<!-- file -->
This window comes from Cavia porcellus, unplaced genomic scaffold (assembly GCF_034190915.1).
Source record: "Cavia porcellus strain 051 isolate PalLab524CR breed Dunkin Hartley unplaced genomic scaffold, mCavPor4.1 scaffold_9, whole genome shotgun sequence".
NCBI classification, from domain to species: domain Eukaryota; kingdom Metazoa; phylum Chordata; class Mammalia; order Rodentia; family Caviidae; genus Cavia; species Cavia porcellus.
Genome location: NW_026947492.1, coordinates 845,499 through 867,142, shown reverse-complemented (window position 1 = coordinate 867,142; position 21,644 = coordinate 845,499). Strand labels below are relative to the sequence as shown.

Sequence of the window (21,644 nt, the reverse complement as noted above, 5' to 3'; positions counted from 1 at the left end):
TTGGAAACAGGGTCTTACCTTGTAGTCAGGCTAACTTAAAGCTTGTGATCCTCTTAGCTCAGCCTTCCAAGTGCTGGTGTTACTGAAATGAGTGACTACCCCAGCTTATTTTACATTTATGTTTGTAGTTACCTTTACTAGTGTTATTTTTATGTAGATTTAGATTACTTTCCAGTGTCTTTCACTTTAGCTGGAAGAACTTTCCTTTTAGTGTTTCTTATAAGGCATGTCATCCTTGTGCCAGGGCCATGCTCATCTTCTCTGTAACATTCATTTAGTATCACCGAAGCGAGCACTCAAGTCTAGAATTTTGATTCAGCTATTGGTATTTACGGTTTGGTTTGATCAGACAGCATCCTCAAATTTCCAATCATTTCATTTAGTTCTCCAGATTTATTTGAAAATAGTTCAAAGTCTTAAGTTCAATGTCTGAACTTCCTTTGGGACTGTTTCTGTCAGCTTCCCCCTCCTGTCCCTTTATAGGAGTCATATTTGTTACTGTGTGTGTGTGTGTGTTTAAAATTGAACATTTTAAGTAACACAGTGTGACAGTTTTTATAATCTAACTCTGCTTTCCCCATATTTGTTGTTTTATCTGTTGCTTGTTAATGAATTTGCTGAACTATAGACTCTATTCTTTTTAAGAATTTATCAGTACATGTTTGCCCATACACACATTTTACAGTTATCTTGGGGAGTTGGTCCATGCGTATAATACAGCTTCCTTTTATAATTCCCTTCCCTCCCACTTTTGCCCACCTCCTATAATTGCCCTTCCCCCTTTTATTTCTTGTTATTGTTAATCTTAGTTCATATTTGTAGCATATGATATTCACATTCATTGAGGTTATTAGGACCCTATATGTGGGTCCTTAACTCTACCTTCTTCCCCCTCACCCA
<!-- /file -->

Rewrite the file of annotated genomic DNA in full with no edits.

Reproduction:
This window comes from Cavia porcellus, unplaced genomic scaffold (assembly GCF_034190915.1).
Source record: "Cavia porcellus strain 051 isolate PalLab524CR breed Dunkin Hartley unplaced genomic scaffold, mCavPor4.1 scaffold_9, whole genome shotgun sequence".
NCBI classification, from domain to species: domain Eukaryota; kingdom Metazoa; phylum Chordata; class Mammalia; order Rodentia; family Caviidae; genus Cavia; species Cavia porcellus.
Genome location: NW_026947492.1, coordinates 845,499 through 867,142, shown reverse-complemented (window position 1 = coordinate 867,142; position 21,644 = coordinate 845,499). Strand labels below are relative to the sequence as shown.

Sequence of the window (21,644 nt, the reverse complement as noted above, 5' to 3'; positions counted from 1 at the left end):
TTGGAAACAGGGTCTTACCTTGTAGTCAGGCTAACTTAAAGCTTGTGATCCTCTTAGCTCAGCCTTCCAAGTGCTGGTGTTACTGAAATGAGTGACTACCCCAGCTTATTTTACATTTATGTTTGTAGTTACCTTTACTAGTGTTATTTTTATGTAGATTTAGATTACTTTCCAGTGTCTTTCACTTTAGCTGGAAGAACTTTCCTTTTAGTGTTTCTTATAAGGCATGTCATCCTTGTGCCAGGGCCATGCTCATCTTCTCTGTAACATTCATTTAGTATCACCGAAGCGAGCACTCAAGTCTAGAATTTTGATTCAGCTATTGGTATTTACGGTTTGGTTTGATCAGACAGCATCCTCAAATTTCCAATCATTTCATTTAGTTCTCCAGATTTATTTGAAAATAGTTCAAAGTCTTAAGTTCAATGTCTGAACTTCCTTTGGGACTGTTTCTGTCAGCTTCCCCCTCCTGTCCCTTTATAGGAGTCATATTTGTTACTGTGTGTGTGTGTGTGTTTAAAATTGAACATTTTAAGTAACACAGTGTGACAGTTTTTATAATCTAACTCTGCTTTCCCCATATTTGTTGTTTTATCTGTTGCTTGTTAATGAATTTGCTGAACTATAGACTCTATTCTTTTTAAGAATTTATCAGTACATGTTTGCCCATACACACATTTTACAGTTATCTTGGGGAGTTGGTCCATGCGTATAATACAGCTTCCTTTTATAATTCCCTTCCCTCCCACTTTTGCCCACCTCCTATAATTGCCCTTCCCCCTTTTATTTCTTGTTATTGTTAATCTTAGTTCATATTTGTAGCATATGATATTCACATTCATTGAGGTTATTAGGACCCTATATGTGGGTCCTTAACTCTACCTTCTTCCCCCTCACCCA